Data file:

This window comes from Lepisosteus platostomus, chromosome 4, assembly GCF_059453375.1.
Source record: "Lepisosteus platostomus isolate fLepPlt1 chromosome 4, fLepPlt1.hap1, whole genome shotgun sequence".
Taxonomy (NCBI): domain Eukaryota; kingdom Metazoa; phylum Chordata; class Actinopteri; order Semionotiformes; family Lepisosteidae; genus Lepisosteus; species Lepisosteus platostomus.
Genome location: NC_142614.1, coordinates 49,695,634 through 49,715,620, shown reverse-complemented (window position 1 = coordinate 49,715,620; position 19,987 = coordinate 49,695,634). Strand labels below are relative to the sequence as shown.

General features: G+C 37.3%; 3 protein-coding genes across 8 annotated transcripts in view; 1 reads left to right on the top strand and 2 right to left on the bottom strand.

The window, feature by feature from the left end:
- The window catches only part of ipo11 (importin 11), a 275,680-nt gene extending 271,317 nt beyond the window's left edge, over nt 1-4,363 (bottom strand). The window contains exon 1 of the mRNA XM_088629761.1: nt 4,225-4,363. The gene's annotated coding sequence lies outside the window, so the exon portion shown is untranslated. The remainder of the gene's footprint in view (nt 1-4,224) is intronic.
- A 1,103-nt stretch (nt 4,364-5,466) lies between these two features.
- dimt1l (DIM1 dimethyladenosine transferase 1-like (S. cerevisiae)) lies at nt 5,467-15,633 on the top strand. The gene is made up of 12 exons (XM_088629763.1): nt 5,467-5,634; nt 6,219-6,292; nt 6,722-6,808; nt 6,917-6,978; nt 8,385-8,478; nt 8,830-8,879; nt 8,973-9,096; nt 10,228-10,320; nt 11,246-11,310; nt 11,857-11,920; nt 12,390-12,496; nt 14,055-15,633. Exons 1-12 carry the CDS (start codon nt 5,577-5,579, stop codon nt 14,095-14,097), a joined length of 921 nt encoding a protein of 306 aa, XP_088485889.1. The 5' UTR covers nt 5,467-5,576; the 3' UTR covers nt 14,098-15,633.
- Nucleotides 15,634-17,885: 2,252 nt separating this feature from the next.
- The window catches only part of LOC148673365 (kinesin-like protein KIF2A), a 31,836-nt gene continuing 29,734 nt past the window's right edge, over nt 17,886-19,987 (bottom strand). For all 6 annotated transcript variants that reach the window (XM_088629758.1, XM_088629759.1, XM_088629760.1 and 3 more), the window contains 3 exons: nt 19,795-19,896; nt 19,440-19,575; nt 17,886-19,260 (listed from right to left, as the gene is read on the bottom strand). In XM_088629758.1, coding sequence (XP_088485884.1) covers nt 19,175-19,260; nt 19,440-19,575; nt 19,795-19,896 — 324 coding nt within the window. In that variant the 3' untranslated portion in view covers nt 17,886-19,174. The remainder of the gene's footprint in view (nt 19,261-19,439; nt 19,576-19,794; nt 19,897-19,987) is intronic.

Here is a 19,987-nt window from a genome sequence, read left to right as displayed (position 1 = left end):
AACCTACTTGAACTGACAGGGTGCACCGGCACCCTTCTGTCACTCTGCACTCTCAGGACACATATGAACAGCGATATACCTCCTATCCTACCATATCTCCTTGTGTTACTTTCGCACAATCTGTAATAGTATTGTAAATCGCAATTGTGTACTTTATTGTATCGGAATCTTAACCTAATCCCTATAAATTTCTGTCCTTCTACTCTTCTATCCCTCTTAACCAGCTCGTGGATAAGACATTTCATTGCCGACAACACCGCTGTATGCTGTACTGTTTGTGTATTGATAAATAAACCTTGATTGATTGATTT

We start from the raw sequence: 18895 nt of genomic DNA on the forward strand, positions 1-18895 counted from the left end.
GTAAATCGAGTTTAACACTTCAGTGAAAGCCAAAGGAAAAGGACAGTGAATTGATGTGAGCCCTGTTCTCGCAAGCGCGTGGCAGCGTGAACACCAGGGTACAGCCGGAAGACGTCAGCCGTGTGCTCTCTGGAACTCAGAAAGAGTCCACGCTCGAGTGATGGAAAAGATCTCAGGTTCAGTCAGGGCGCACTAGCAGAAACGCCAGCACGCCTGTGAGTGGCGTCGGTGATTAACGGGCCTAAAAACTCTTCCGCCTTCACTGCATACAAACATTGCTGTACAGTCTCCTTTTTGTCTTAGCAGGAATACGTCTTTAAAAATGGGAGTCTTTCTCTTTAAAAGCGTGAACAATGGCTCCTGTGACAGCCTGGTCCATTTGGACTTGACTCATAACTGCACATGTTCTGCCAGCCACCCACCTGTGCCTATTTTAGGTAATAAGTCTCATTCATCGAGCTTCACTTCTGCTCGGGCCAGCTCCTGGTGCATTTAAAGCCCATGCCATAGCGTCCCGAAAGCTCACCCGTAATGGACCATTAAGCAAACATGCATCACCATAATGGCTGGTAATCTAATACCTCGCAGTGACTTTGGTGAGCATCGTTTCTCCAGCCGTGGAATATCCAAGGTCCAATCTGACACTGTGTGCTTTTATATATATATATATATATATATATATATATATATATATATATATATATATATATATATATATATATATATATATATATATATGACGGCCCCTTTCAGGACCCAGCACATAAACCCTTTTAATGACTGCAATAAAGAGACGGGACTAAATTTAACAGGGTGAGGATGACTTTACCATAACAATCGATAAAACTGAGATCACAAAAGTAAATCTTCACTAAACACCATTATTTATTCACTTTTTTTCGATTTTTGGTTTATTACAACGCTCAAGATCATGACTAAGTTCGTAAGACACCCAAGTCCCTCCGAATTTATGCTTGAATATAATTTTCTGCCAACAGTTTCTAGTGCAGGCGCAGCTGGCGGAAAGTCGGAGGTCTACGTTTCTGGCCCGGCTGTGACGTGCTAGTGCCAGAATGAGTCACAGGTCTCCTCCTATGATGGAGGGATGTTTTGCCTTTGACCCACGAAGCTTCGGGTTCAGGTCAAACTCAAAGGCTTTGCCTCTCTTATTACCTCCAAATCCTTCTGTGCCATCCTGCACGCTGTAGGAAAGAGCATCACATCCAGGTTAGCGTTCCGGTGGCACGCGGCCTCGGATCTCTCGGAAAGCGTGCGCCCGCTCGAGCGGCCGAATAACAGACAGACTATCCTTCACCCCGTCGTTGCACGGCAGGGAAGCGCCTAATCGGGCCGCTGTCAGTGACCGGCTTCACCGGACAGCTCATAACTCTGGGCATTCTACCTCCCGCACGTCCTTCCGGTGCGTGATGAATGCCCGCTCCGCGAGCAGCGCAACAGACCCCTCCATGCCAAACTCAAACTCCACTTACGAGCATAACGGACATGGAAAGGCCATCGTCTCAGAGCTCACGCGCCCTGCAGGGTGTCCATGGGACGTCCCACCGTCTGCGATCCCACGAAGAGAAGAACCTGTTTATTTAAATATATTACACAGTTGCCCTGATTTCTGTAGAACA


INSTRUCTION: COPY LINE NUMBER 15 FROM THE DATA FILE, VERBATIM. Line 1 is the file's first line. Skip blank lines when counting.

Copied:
GTAAATCGAGTTTAACACTTCAGTGAAAGCCAAAGGAAAAGGACAGTGAATTGATGTGAGCCCTGTTCTCGCAAGCGCGTGGCAGCGTGAACACCAGGGTACAGCCGGAAGACGTCAGCCGTGTGCTCTCTGGAACTCAGAAAGAGTCCACGCTCGAGTGATGGAAAAGATCTCAGGTTCAGTCAGGGCGCACTAGCAGAAACGCCAGCACGCCTGTGAGTGGCGTCGGTGATTAACGGGCCTAAAAACTCTTCCGCCTTCACTGCATACAAACATTGCTGTACAGTCTCCTTTTTGTCTTAGCAGGAATACGTCTTTAAAAATGGGAGTCTTTCTCTTTAAAAGCGTGAACAATGGCTCCTGTGACAGCCTGGTCCATTTGGACTTGACTCATAACTGCACATGTTCTGCCAGCCACCCACCTGTGCCTATTTTAGGTAATAAGTCTCATTCATCGAGCTTCACTTCTGCTCGGGCCAGCTCCTGGTGCATTTAAAGCCCATGCCATAGCGTCCCGAAAGCTCACCCGTAATGGACCATTAAGCAAACATGCATCACCATAATGGCTGGTAATCTAATACCTCGCAGTGACTTTGGTGAGCATCGTTTCTCCAGCCGTGGAATATCCAAGGTCCAATCTGACACTGTGTGCTTTTATATATATATATATATATATATATATATATATATATATATATATATATATATATATATATATATATATATATATATATATATGACGGCCCCTTTCAGGACCCAGCACATAAACCCTTTTAATGACTGCAATAAAGAGACGGGACTAAATTTAACAGGGTGAGGATGACTTTACCATAACAATCGATAAAACTGAGATCACAAAAGTAAATCTTCACTAAACACCATTATTTATTCACTTTTTTTCGATTTTTGGTTTATTACAACGCTCAAGATCATGACTAAGTTCGTAAGACACCCAAGTCCCTCCGAATTTATGCTTGAATATAATTTTCTGCCAACAGTTTCTAGTGCAGGCGCAGCTGGCGGAAAGTCGGAGGTCTACGTTTCTGGCCCGGCTGTGACGTGCTAGTGCCAGAATGAGTCACAGGTCTCCTCCTATGATGGAGGGATGTTTTGCCTTTGACCCACGAAGCTTCGGGTTCAGGTCAAACTCAAAGGCTTTGCCTCTCTTATTACCTCCAAATCCTTCTGTGCCATCCTGCACGCTGTAGGAAAGAGCATCACATCCAGGTTAGCGTTCCGGTGGCACGCGGCCTCGGATCTCTCGGAAAGCGTGCGCCCGCTCGAGCGGCCGAATAACAGACAGACTATCCTTCACCCCGTCGTTGCACGGCAGGGAAGCGCCTAATCGGGCCGCTGTCAGTGACCGGCTTCACCGGACAGCTCATAACTCTGGGCATTCTACCTCCCGCACGTCCTTCCGGTGCGTGATGAATGCCCGCTCCGCGAGCAGCGCAACAGACCCCTCCATGCCAAACTCAAACTCCACTTACGAGCATAACGGACATGGAAAGGCCATCGTCTCAGAGCTCACGCGCCCTGCAGGGTGTCCATGGGACGTCCCACCGTCTGCGATCCCACGAAGAGAAGAACCTGTTTATTTAAATATATTACACAGTTGCCCTGATTTCTGTAGAACA